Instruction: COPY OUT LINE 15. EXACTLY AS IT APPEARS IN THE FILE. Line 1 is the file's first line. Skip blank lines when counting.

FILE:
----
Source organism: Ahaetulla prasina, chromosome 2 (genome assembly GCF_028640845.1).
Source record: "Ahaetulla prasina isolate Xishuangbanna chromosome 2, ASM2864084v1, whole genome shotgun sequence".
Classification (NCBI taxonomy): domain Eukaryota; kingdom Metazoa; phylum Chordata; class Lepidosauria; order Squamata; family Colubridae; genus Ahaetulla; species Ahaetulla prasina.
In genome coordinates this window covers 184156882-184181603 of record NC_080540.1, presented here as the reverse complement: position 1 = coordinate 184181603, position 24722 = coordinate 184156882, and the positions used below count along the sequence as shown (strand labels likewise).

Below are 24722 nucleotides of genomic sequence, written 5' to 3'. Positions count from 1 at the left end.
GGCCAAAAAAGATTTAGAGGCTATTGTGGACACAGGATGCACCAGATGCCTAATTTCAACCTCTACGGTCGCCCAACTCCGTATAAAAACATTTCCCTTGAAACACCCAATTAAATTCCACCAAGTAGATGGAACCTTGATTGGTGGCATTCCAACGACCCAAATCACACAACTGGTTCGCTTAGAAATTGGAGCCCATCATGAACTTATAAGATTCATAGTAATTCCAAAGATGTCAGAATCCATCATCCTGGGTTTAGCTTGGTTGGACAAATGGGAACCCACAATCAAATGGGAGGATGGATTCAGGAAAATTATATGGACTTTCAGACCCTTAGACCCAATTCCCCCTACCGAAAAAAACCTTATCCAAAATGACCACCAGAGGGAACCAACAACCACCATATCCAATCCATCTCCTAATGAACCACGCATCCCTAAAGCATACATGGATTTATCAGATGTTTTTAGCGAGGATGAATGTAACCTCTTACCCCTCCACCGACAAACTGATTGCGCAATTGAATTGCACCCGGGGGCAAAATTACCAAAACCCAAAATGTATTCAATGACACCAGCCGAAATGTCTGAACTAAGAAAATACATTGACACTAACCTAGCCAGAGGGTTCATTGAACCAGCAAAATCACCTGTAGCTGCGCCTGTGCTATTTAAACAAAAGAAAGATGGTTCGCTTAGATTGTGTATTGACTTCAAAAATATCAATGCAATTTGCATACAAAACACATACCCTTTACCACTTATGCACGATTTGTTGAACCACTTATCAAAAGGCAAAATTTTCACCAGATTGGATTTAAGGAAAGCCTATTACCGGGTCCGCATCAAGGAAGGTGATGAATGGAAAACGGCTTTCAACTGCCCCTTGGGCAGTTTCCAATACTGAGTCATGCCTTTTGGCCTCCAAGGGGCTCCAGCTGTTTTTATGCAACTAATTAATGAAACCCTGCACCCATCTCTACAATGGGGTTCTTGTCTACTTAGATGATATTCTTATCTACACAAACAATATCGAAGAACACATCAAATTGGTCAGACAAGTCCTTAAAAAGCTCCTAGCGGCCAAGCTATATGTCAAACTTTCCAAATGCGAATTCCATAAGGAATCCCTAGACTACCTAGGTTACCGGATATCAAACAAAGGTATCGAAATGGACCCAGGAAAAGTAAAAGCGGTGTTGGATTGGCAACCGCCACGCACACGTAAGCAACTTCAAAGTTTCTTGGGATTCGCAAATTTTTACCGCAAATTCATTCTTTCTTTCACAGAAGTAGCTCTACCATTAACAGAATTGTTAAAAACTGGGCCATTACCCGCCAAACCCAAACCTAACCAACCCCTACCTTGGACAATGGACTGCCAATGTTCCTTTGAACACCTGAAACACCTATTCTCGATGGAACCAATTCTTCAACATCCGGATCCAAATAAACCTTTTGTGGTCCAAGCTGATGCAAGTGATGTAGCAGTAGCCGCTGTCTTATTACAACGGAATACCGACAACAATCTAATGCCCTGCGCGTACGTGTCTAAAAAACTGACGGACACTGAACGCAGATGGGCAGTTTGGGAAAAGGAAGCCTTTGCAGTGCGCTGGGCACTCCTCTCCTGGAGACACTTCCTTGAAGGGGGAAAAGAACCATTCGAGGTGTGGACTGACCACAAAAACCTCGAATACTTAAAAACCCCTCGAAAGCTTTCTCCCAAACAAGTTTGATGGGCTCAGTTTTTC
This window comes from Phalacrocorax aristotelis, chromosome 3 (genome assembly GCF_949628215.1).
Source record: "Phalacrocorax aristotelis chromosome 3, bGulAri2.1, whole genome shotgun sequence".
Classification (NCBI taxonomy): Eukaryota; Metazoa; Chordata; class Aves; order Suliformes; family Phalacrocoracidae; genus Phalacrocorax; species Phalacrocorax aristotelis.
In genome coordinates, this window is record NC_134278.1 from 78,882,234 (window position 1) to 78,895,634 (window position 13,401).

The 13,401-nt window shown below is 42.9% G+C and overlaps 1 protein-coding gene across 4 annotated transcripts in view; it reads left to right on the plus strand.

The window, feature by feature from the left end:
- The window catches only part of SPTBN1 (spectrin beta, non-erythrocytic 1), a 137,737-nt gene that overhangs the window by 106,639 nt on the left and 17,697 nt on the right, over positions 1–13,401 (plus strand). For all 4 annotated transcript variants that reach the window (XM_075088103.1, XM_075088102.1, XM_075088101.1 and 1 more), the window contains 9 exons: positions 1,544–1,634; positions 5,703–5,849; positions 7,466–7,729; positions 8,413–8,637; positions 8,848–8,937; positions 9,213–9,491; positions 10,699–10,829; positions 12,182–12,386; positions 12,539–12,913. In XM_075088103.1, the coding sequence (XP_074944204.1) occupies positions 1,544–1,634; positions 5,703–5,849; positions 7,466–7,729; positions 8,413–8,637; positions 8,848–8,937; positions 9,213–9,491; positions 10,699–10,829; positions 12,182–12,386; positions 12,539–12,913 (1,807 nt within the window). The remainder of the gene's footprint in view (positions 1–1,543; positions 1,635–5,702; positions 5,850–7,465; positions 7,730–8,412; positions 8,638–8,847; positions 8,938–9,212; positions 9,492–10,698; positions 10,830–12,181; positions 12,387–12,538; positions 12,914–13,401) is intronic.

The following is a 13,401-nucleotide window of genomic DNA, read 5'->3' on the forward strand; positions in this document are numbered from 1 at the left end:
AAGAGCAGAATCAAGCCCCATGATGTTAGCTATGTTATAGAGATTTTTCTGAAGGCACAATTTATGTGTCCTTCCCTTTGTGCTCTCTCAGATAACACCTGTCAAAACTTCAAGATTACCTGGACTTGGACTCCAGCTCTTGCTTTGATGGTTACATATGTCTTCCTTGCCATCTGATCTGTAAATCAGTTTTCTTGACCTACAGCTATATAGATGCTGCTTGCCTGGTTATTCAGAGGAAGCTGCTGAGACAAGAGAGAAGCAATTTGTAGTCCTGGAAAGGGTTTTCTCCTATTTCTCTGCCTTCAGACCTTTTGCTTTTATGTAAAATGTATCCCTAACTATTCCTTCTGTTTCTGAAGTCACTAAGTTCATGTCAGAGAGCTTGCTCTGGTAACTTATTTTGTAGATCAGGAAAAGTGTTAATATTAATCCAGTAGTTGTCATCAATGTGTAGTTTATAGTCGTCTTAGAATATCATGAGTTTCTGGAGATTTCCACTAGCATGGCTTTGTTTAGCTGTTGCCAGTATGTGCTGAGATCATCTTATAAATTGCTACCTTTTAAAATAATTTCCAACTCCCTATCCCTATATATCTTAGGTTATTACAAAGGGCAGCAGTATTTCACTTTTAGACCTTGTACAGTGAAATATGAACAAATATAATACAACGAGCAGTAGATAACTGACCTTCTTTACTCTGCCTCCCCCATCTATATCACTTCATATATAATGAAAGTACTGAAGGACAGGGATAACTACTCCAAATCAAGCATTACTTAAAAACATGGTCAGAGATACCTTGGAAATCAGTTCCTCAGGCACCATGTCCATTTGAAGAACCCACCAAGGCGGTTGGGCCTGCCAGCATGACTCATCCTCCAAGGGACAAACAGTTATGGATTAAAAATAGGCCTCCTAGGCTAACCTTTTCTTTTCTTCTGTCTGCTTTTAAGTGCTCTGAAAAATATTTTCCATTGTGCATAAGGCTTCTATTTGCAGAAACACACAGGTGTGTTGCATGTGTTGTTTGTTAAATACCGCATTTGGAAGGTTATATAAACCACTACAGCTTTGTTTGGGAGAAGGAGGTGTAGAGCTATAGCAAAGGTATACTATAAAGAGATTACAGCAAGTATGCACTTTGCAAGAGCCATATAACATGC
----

AAGAGCAGAATCAAGCCCCATGATGTTAGCTATGTTATAGAGATTTTTCTGAAGGCACAATTTATGTGTCCTTCCCTTTGTGCTCTCTCAGATAACACCTGTCAAAACTTCAAGATTACCTGGACTTGGACTCCAGCTCTTGCTTTGATGGTTACATATGTCTTCCTTGCCATCTGATCTGTAAATCAGTTTTCTTGACCTACAGCTATATAGATGCTGCTTGCCTGGTTATTCAGAGGAAGCTGCTGAGACAAGAGAGAAGCAATTTGTAGTCCTGGAAAGGGTTTTCTCCTATTTCTCTGCCTTCAGACCTTTTGCTTTTATGTAAAATGTATCCCTAACTATTCCTTCTGTTTCTGAAGTCACTAAGTTCATGTCAGAGAGCTTGCTCTGGTAACTTATTTTGTAGATCAGGAAAAGTGTTAATATTAATCCAGTAGTTGTCATCAATGTGTAGTTTATAGTCGTCTTAGAATATCATGAGTTTCTGGAGATTTCCACTAGCATGGCTTTGTTTAGCTGTTGCCAGTATGTGCTGAGATCATCTTATAAATTGCTACCTTTTAAAATAATTTCCAACTCCCTATCCCTATATATCTTAGGTTATTACAAAGGGCAGCAGTATTTCACTTTTAGACCTTGTACAGTGAAATATGAACAAATATAATACAACGAGCAGTAGATAACTGACCTTCTTTACTCTGCCTCCCCCATCTATATCACTTCATATATAATGAAAGTACTGAAGGACAGGGATAACTACTCCAAATCAAGCATTACTTAAAAACATGGTCAGAGATACCTTGGAAATCAGTTCCTCAGGCACCATGTCCATTTGAAGAACCCACCAAGGCGGTTGGGCCTGCCAGCATGACTCATCCTCCAAGGGACAAACAGTTATGGATTAAAAATAGGCCTCCTAGGCTAACCTTTTCTTTTCTTCTGTCTGCTTTTAAGTGCTCTGAAAAATATTTTCCATTGTGCATAAGGCTTCTATTTGCAGAAACACACAGGTGTGTTGCATGTGTTGTTTGTTAAATACCGCATTTGGAAGGTTATATAAACCACTACAGCTTTGTTTGGGAGAAGGAGGTGTAGAGCTATAGCAAAGGTATACTATAAAGAGATTACAGCAAGTATGCACTTTGCAAGAGCCATATAACATGC